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Recipe for Happiness - No Kidding!

By Sandy Schroeder

When you are having a tough day, and someone suggests a “recipe for happiness,” it may be all you can do to avoid yelling, “yeah, right!” We live in a fairly trying culture, but happiness may still be out there if you know where to look.

Mike Bundrant, on Psychocentral, encourages us to be grateful for what we have to boost our happiness. Bundrant says happiness can spring from gratitude. When we are thankful for what we have, these five things may happen.

We are more hopeful - When you are thankful for what you have, you may be more hopeful about the future, too, according to health researchers. Hopefulness can make us feel happier and impact physical health too.

Stress begins to lift - When you think about your family, pets or friends, stress may lift. That’s important because ongoing stress can impact many areas of health.

  • Weight gain
  • Insomnia
  • Arthritis
  • High blood pressure
  • Anxiety
  • Heart disease
  • Depression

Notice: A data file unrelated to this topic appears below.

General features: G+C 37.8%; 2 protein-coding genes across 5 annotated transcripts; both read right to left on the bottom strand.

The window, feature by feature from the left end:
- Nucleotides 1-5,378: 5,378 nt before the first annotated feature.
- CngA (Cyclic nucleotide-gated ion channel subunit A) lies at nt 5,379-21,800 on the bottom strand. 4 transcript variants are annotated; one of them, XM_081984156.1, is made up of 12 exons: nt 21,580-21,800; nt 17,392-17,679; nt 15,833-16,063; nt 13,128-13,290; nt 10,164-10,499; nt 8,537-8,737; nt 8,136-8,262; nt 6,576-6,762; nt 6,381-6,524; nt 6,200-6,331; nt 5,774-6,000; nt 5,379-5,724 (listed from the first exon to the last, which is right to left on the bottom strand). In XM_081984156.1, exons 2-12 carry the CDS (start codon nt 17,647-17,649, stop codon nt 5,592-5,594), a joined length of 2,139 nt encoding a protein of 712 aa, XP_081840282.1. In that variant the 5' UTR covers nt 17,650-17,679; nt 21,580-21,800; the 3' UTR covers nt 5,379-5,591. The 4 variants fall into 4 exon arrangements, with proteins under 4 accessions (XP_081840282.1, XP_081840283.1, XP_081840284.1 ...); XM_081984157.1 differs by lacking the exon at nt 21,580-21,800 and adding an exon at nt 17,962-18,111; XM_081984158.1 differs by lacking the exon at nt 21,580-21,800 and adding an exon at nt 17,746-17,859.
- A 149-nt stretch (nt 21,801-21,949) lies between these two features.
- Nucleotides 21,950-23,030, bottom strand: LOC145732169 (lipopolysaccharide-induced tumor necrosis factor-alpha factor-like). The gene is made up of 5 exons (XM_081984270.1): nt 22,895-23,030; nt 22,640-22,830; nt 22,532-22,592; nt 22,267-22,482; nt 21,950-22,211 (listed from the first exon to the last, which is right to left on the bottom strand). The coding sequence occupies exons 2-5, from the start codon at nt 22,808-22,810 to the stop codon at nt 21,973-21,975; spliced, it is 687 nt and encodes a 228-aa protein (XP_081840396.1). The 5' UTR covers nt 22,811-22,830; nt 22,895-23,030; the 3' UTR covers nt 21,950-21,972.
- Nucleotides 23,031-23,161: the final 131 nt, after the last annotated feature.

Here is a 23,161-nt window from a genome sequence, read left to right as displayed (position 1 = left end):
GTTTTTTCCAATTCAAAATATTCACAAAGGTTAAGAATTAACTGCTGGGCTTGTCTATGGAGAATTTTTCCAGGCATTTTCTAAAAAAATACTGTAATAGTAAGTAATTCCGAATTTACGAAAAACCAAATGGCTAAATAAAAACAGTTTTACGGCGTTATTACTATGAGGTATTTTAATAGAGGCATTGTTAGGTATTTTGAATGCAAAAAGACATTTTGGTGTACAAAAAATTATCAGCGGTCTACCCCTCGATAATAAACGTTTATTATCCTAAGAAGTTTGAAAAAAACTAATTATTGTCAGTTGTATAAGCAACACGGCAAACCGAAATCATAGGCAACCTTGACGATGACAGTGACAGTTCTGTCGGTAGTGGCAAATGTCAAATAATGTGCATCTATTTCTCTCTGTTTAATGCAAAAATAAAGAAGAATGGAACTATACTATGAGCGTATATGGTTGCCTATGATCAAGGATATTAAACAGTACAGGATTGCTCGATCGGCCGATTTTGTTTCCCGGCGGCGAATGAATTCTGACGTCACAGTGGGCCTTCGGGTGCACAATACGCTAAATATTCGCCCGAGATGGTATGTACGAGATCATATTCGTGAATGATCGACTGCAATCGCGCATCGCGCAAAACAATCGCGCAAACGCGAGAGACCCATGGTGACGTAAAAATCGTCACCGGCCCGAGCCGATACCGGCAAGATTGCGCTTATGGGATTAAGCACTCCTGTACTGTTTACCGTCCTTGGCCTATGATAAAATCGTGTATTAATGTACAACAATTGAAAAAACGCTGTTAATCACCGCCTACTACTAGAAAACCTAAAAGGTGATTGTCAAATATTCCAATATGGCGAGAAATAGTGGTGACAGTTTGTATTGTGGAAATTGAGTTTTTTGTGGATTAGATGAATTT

Research, published in Cerebral Cortex, found thankfulness stimulates the portion of the brain that produces a sense of pleasure.

We feel better about ourselves - Sports health researchers found athletes who focused on gratitude improved their self-esteem and their relationship with their coaches.

We bounce back - When we deal with illness or other setbacks our happiness may take a dive. But studies show keeping a daily gratitude journal when you are working through sickness or other ordeals helps lift the spirit and encourages a sense of well-being.

We are less aggressive - Feeling good about yourself and focusing on where you are -- and what you have -- often helps reduce anger and aggression. Instead, individuals may feel more compassionate toward others, reaching out to help whenever they can.

Work on Being Thankful

If you would like to work on your gratitude to lower stress, improve physical health, reduce aggression and be more resilient, start with a daily assessment. You could do an early morning or late-in-the-day journal with notes about what is good in your life. Some days when you are tired or overloaded you may really have to think, but gradually more and more positive notes may occur. When we are more positive and hopeful, the world looks different. We may smile more and interact with more people. We may increase productivity and feel better about our job. Or we may build deeper connections with our kids. One good thing often does lead to many more.

To learn more about your health, wellness, and fitness, see your local chiropractor at The Joint Chiropractic in Pearland, Tex.

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